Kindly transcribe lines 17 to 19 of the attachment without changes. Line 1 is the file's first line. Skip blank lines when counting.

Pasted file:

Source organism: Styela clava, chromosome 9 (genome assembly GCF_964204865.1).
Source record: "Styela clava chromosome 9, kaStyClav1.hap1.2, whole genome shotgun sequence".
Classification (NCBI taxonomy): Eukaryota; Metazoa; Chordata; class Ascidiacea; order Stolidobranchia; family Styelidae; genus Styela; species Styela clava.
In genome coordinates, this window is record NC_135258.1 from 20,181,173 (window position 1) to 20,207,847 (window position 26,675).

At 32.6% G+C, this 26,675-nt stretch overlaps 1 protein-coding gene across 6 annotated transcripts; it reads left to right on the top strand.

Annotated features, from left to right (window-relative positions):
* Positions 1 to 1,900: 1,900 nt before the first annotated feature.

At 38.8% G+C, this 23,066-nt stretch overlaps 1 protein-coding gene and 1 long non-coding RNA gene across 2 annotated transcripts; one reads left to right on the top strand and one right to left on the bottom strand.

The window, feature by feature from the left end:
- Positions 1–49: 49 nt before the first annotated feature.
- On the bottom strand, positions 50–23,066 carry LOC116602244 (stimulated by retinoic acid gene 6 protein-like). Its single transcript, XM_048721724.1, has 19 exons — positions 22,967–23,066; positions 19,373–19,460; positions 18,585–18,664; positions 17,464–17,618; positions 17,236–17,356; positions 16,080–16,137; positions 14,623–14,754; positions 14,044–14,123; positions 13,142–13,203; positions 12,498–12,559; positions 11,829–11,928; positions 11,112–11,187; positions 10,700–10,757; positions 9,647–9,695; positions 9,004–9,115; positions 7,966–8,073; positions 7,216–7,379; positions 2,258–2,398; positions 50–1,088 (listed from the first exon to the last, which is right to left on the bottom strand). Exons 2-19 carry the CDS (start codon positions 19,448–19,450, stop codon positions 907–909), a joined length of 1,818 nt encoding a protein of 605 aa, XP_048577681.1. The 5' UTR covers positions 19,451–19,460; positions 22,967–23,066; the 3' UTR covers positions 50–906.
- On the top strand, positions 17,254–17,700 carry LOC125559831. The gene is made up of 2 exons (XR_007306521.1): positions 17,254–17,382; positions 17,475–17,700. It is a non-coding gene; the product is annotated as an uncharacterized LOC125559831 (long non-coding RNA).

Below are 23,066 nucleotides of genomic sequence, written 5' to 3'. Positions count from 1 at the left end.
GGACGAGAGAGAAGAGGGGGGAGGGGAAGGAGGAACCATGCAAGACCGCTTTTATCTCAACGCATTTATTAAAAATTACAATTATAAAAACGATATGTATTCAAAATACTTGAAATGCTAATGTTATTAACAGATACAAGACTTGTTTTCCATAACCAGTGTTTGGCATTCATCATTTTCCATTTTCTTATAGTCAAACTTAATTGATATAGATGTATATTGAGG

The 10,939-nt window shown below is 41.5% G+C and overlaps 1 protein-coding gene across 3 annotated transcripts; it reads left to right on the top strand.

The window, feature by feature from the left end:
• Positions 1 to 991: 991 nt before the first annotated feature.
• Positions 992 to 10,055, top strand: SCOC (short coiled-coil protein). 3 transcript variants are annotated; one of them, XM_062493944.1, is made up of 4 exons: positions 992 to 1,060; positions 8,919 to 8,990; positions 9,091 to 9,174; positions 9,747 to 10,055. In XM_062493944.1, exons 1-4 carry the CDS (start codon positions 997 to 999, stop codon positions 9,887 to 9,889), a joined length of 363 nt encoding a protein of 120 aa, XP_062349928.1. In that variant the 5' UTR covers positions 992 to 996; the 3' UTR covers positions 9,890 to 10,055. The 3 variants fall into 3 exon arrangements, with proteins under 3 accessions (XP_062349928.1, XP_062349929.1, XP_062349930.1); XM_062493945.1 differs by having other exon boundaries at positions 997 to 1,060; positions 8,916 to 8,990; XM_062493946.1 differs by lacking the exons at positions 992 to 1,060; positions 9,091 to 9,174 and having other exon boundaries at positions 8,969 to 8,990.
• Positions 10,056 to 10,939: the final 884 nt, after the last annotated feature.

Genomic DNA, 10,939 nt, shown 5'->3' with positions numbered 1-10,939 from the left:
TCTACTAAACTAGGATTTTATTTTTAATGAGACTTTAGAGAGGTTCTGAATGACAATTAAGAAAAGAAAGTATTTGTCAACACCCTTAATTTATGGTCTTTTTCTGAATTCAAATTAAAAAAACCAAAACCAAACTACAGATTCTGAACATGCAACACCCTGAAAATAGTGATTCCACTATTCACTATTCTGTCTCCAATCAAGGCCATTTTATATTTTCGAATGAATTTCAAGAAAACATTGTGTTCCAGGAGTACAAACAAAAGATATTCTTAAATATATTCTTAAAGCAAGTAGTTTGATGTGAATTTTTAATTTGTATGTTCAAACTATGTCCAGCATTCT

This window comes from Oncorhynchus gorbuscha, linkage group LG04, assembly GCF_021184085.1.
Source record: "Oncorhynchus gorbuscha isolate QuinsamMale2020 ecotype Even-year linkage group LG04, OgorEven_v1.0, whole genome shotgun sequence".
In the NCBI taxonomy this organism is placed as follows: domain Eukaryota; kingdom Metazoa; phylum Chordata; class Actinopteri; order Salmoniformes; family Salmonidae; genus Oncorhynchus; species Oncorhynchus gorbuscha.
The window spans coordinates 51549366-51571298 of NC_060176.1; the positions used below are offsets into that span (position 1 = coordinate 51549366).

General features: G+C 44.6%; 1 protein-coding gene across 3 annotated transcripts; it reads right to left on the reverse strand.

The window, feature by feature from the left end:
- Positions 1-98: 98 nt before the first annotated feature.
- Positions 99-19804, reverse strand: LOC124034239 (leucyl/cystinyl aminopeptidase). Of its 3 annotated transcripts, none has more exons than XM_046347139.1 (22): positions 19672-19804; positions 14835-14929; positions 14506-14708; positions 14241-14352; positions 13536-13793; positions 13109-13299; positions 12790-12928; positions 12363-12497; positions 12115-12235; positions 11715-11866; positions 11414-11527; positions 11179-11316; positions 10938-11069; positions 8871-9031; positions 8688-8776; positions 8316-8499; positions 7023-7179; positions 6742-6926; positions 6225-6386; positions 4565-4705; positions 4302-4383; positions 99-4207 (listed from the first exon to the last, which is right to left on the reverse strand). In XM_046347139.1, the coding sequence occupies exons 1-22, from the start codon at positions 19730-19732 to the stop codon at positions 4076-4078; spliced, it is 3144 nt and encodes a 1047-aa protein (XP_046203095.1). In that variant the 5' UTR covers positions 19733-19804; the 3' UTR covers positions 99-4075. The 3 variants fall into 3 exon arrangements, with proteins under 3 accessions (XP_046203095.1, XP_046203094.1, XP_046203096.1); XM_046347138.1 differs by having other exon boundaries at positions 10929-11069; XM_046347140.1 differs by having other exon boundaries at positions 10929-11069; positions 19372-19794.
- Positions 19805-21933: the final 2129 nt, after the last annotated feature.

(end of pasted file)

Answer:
• Positions 1 to 991: 991 nt before the first annotated feature.
• Positions 992 to 10,055, top strand: SCOC (short coiled-coil protein). 3 transcript variants are annotated; one of them, XM_062493944.1, is made up of 4 exons: positions 992 to 1,060; positions 8,919 to 8,990; positions 9,091 to 9,174; positions 9,747 to 10,055. In XM_062493944.1, exons 1-4 carry the CDS (start codon positions 997 to 999, stop codon positions 9,887 to 9,889), a joined length of 363 nt encoding a protein of 120 aa, XP_062349928.1. In that variant the 5' UTR covers positions 992 to 996; the 3' UTR covers positions 9,890 to 10,055. The 3 variants fall into 3 exon arrangements, with proteins under 3 accessions (XP_062349928.1, XP_062349929.1, XP_062349930.1); XM_062493945.1 differs by having other exon boundaries at positions 997 to 1,060; positions 8,916 to 8,990; XM_062493946.1 differs by lacking the exons at positions 992 to 1,060; positions 9,091 to 9,174 and having other exon boundaries at positions 8,969 to 8,990.
• Positions 10,056 to 10,939: the final 884 nt, after the last annotated feature.